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Posted: 10/17/2002 12:42:18 AM EDT
I was wondering just how exactly does a flash suppressor like a Vortex, Phantom, A2, etc work? I understand that the flash signature is less, just how do they eliminate/minimize it from a Physics standpoint. Does it allow better burning of the powder?, Does it disperse the flash? And how would the different designs affect Individual performances, ie the Vortex can be had with tines straight or twisted. Thanks.
Link Posted: 10/17/2002 10:17:05 AM EDT
I'm not sure about this explanation. I've always wondered the same thing. My theory is as folows:
1) All the powder does not burn in the barrel for various reasons
2) However, when the powder leaves the barrel, with the additional oxygen available, it is now able to burn; this causes the flash
3)The flash hider allows the additional oxygen in (via slots) but hides the majority of the flash (where there are no slots).

Not sure if this is correct. Hope somebody else has the scientific explanation!
Link Posted: 10/17/2002 9:15:45 PM EDT
The above answer is incorrect. The correct answer is "magic".
Link Posted: 10/17/2002 9:33:44 PM EDT
I have always thought that the slots made it so the flammable gasses escape before being ignited...someone please correct me in I'm wrong.
Link Posted: 10/17/2002 9:38:02 PM EDT
[Last Edit: 10/17/2002 9:42:07 PM EDT by DevilsAdvocate]
The correct answer is as follows...

Unrestrained muzzle flash (at night) produces a large "balloon" of burning gases at the muzzle. This big "balloon" is easy to see from a distance and from many angles at a distance.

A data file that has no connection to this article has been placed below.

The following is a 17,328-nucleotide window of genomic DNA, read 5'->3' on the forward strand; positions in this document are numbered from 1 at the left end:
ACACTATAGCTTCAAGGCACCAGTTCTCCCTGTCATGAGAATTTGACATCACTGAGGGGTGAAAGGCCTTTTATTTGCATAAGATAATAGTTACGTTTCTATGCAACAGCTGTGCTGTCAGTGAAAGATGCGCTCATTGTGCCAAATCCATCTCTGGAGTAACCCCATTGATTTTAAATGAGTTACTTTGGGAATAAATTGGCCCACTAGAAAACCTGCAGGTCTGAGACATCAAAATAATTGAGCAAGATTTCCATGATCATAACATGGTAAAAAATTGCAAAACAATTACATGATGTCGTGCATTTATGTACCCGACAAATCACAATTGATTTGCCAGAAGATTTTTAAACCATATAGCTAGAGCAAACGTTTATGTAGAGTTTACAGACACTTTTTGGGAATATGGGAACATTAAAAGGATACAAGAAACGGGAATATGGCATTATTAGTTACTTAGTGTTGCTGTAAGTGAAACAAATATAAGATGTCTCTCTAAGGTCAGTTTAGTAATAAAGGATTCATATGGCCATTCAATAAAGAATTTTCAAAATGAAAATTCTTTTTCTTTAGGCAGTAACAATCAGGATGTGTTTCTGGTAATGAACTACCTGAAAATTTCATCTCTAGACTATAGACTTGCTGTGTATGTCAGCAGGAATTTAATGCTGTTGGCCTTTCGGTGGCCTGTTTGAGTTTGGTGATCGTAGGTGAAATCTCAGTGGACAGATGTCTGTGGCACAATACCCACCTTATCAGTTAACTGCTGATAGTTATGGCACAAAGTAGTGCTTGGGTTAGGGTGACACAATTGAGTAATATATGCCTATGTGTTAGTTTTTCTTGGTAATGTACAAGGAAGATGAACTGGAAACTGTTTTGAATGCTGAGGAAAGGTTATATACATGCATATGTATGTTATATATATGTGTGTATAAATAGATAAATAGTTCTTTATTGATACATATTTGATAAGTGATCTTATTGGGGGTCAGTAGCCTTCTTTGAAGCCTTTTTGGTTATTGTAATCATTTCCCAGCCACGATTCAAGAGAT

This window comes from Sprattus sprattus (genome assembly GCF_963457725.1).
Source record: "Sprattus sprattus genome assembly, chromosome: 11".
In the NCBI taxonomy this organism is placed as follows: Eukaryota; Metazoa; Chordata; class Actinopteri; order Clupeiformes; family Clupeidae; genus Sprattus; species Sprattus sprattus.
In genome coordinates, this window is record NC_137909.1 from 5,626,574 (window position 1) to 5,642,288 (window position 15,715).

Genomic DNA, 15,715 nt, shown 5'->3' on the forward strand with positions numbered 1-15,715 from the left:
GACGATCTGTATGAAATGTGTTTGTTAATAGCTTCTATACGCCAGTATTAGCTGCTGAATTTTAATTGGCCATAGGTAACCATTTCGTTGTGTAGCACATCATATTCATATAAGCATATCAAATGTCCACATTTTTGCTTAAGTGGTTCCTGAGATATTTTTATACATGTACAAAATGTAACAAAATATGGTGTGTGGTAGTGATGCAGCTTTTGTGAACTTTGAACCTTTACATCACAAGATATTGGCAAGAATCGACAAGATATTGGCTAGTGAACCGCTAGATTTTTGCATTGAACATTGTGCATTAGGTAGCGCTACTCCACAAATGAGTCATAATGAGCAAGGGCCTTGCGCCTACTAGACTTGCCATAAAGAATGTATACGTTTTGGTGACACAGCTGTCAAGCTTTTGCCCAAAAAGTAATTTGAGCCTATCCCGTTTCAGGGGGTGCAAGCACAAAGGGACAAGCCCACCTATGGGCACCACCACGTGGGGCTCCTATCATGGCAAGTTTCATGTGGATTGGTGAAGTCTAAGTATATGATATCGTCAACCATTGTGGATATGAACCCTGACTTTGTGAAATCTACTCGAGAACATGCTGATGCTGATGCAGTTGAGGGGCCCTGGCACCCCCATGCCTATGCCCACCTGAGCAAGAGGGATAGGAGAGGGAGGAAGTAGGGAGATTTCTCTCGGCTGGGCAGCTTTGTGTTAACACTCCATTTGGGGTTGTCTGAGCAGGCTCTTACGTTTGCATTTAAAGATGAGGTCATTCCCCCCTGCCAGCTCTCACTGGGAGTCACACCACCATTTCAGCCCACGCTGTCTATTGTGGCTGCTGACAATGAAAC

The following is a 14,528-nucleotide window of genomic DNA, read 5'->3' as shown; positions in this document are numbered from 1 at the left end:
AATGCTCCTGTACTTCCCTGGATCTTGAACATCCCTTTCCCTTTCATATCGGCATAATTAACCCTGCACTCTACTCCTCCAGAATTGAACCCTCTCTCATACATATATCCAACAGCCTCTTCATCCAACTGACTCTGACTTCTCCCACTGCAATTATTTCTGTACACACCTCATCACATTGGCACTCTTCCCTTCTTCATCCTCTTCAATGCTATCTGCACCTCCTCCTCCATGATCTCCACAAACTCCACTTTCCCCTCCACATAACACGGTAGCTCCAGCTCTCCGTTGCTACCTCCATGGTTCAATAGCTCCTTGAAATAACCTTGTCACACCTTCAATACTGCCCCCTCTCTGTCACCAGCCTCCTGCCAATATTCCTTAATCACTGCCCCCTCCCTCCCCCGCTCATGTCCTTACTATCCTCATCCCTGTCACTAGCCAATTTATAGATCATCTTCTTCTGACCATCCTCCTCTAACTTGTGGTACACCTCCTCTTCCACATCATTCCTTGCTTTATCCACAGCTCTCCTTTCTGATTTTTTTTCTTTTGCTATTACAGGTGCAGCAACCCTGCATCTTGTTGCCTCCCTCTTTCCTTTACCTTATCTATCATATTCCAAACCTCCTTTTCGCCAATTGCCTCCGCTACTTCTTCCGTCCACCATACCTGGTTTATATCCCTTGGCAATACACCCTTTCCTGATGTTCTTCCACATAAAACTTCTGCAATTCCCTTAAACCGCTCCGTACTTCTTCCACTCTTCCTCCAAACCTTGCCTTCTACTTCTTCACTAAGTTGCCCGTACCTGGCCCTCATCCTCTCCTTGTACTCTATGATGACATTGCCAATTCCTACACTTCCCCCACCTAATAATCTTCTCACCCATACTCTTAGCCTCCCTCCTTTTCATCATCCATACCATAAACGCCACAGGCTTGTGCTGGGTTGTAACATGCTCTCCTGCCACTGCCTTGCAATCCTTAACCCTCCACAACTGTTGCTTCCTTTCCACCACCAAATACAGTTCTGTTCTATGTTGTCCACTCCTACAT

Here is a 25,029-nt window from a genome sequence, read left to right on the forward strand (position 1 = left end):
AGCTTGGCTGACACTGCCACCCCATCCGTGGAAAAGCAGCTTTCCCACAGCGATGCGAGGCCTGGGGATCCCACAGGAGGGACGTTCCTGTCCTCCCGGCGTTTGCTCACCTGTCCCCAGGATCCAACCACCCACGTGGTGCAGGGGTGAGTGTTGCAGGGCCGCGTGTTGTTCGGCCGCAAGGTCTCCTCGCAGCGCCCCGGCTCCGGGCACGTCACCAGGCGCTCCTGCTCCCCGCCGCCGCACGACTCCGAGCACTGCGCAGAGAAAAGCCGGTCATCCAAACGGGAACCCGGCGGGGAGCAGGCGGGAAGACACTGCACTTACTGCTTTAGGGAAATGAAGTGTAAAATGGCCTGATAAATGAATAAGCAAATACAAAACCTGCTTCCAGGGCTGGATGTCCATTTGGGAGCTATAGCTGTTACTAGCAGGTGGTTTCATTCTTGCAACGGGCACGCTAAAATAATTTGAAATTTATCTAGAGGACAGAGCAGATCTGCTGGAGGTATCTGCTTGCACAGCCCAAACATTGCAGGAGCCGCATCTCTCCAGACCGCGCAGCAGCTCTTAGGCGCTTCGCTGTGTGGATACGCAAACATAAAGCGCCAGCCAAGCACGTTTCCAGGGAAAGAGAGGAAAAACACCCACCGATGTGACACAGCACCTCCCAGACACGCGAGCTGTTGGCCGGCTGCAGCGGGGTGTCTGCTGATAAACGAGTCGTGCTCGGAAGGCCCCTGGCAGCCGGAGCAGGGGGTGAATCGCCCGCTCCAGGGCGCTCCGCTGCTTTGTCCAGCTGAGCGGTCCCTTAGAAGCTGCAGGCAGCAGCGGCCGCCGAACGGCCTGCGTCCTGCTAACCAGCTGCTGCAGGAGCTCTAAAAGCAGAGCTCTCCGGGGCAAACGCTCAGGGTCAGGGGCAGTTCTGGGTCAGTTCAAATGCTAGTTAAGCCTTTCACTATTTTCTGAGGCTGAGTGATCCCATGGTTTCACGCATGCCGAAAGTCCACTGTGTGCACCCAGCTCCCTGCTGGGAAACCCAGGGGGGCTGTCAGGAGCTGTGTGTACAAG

A birdcage-style flash-suppressor vents the combusting gases into a star-shaped pattern, with thin, sheet-like columns of gas.

It is much harder to see the star-pattern than than the "glowing balloon" pattern.

A REAL flash hider is almost built like a silencer and keeps the combusting gases INSIDE an almost-enclosed space.


EDITED: It is possible that unburned gases may not ignite. When the gases are forced through the flash-hider, they DO speed-up a little bit, but I would imagine that ignition sources are ALSO being sped-up. A flash-hider would do a good job at dispersing them though.
Link Posted: 10/17/2002 9:41:08 PM EDT

Originally Posted By DevilsAdvocate:
The correct answer is as follows...

Unrestrained muzzle flash (at night) produces a large "balloon" of burning gases at the muzzle. This big "balloon" is easy to see from a distance and from many angles at a distance.

A birdcage-style flash-suppressor vents the combusting gases into a star-shaped pattern, with thin, sheet-like columns of gas.

It is much harder to see the star-pattern than than the "glowing balloon" pattern.

A REAL flash hider is almost built like a silencer and keeps the combusting gases INSIDE an almost-enclosed space.



So hoe does the Phantom work without slots? Is it true that the Phantom is the best out there?
Link Posted: 10/17/2002 9:46:14 PM EDT
I think the Phantom may also have radial slots which would produce the same starburst effect, but I may be wrong.
Link Posted: 10/18/2002 6:01:38 AM EDT
[Last Edit: 10/18/2002 6:02:50 AM EDT by ipschoser1]
My theory... Unburnt powder particles are prevented from being ignited in the oxygen rich atmosphere by venting the hot gases (ignition source) out to the sides. The "ballooning" affect of a plain muzzle is known and the starburst pattern of a FS (and some muzzle brakes) does reduce it's duration and visibility greatly as mentioned previously. Interestingly, an A2 FS has a divergent duct shape for the gas path. In supersonic theory this is a shape that increases gas velocity. How this factors into flash suppression, IMHO, is to speed up the unburnt powder particles to reduce their exposure time for ignition.
Link Posted: 10/18/2002 6:30:17 AM EDT
I believe the starburst vs. ballooning explanation is correct.
I've always heard that fanthoms and vortexes were the best out there, but what about the longer 4" - 5.5" suppressors? It seems that these would hide more of the initial gas ignition, then dissipate the rest with the slots.